So, when an issue arises today that requires the approval of the State Assembly, where will they get the two thirds? They cannot get it. And unfortunately, the warring factions are holding tight to their positions. This is a House that is entirely peopled by APC lawmakers and it will not cost anything to do the right thing. Okay, if 60 or 70 lawmakers enter the chambers in the House of Representatives and elect a Speaker based on one third, will Nigerians say that is right? I have heard a lot of commentators complained that we direct the governor; we did not direct him, we urged the governor to reissue a proclamation. Some people have argued that a proclamation is not issued twice; but I also ask the question, did the constitution provide that it should be issued once? And Parliaments all over the world use conventions where there is no clear provision of the law.

Every lawyer knows what I am talking about. If you are to issue a proclamation and the constitution did not state clearly that it should be given time, but since 1999 all proclamations carry time, you are also bound to state the time. Because of you evade the issue of time and run to the court for protection, people will not see it as being honest. So, it is not everything that the law will capture. I want Nigerians to understand that this arm of government is independent and must not be tele-guided by the executive. Both arms of government are to work together, but independently.

Recently, you were honoured by a church and in this age where religious intolerance has taken the front row in the hearts of not a few Nigerians; how were you so recognised as a Muslim?

Honestly speaking, I come from a background where in the environment I grew up, even in the same family we have both Christians and Muslims. I am a Muslim but I have relations who are Christians. I also have friends who cut across the religious divide. I do not discriminate based on religious leaning, but I respect people’s religious views and beliefs. Even before I joined politics, I honoured invitations from churches and now as a politician, I attend church programmes when I am invited. And we even celebrate Christmas together. So, whenever the church comes to me for assistance, I do assist and if the Muslims too come to me do same. So, the church has recognised this.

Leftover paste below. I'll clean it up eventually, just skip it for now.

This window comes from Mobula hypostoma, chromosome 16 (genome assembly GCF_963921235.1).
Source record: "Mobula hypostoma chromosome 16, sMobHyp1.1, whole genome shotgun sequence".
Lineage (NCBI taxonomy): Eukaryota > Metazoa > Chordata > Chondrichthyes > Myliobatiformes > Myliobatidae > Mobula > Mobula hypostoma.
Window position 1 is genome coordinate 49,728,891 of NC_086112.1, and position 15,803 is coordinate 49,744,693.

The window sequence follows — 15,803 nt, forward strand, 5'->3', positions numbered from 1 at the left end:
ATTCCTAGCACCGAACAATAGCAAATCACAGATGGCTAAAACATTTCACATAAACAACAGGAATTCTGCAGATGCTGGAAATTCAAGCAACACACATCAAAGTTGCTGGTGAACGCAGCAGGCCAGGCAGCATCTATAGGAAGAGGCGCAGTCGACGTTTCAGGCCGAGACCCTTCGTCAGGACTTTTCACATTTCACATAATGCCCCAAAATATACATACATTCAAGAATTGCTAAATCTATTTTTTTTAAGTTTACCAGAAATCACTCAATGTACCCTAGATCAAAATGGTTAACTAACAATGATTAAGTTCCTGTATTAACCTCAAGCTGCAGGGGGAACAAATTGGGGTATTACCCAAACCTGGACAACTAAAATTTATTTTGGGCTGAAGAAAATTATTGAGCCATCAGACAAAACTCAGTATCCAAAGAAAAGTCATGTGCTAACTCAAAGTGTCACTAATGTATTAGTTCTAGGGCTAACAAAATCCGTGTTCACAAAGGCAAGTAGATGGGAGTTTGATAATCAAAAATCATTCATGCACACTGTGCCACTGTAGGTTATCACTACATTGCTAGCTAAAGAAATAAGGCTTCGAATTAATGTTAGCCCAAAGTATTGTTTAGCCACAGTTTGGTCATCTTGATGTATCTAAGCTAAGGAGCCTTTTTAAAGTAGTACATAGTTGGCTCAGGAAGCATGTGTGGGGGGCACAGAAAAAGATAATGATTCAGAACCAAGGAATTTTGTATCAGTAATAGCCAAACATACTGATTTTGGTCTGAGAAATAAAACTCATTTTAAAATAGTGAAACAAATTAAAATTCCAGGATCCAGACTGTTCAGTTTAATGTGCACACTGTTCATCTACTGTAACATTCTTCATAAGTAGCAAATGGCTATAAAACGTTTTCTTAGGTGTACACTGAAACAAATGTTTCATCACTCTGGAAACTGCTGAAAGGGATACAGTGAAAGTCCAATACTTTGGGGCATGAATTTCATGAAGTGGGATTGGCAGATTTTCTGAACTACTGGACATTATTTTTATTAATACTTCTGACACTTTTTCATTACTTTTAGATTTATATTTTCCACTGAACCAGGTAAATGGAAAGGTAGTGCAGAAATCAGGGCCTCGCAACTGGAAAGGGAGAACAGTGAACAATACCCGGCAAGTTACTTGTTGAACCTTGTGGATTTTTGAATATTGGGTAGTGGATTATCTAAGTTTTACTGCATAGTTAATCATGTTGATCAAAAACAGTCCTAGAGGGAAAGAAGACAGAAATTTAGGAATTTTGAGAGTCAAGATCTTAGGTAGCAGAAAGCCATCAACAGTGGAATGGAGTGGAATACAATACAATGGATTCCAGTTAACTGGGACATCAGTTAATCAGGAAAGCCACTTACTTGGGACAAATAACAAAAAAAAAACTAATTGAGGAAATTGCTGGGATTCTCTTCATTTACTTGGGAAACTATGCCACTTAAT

So, what would be your advice to the adherents of these two religions, giving your experience?

Sometimes politicians try to use religion to cause confusion. Some people may not even be religious but sometimes once you mention that this person is of a particular faith, you are likely to get blind supporters. And when there is a fight and they say one person is a member of particular religion there is the tendency that people will queue behind the person.

But you will realise that most the politicians who have been talking about religion, when they eventually win elections, they forget about the religion. How many of us are truly using the religion to get close to God?

I just pray that the Nigerian electorates should refuse to be used by anybody in the name of religion to cause crisis or destroy others for selfish reasons. If you are a Christian and feel that this man cannot deliver, forget about religion and go for the person that is competent. If you are a Muslim and this man that you are supporting and dying for is not good enough to represent you, look for someone that is competent and can deliver to support.

Sadly, sometimes these people who use religion to divide others are not what they claim to be, because a true Christian or Muslim will not seek to kill or harm an innocent human being.  My advice to Nigerians is that religion is a good thing but that should not cause rivalry among us. Let us always look for people that will help the society grow instead of using religion as a yardstick to identify competent people. Let us be looking at people’s capacities and not the religion they practice because most of us do not even practice what our religions preach.

You were in the race for Speaker until the APC zoned the position to South-West and you withdrew to support Hon. Gbajabiamila. Looking back at the last one month, would you say you made a good decision?

Well, I think fairly enough, I will say I am not disappointed so far. Leadership is about perception. For now, things have not been fully put in place; for example, standing committees of the House are yet to be constituted. Even though we are just starting, the leadership is able to carry along members from the opposition parties: that joint task, which the speaker’s campaign was anchored on, has not been jettisoned. It is our prayer that the leadership should continue in this manner so that we can jointly protect the independence of the legislature.

The leadership of PDP, the main opposition party has criticised the manner Speaker Gbajabiamila handled the issue of minority leadership in the House. The grouse of the party is that the Speaker recognised the list submitted by the minority caucus and disregarded the one from its National Chairman.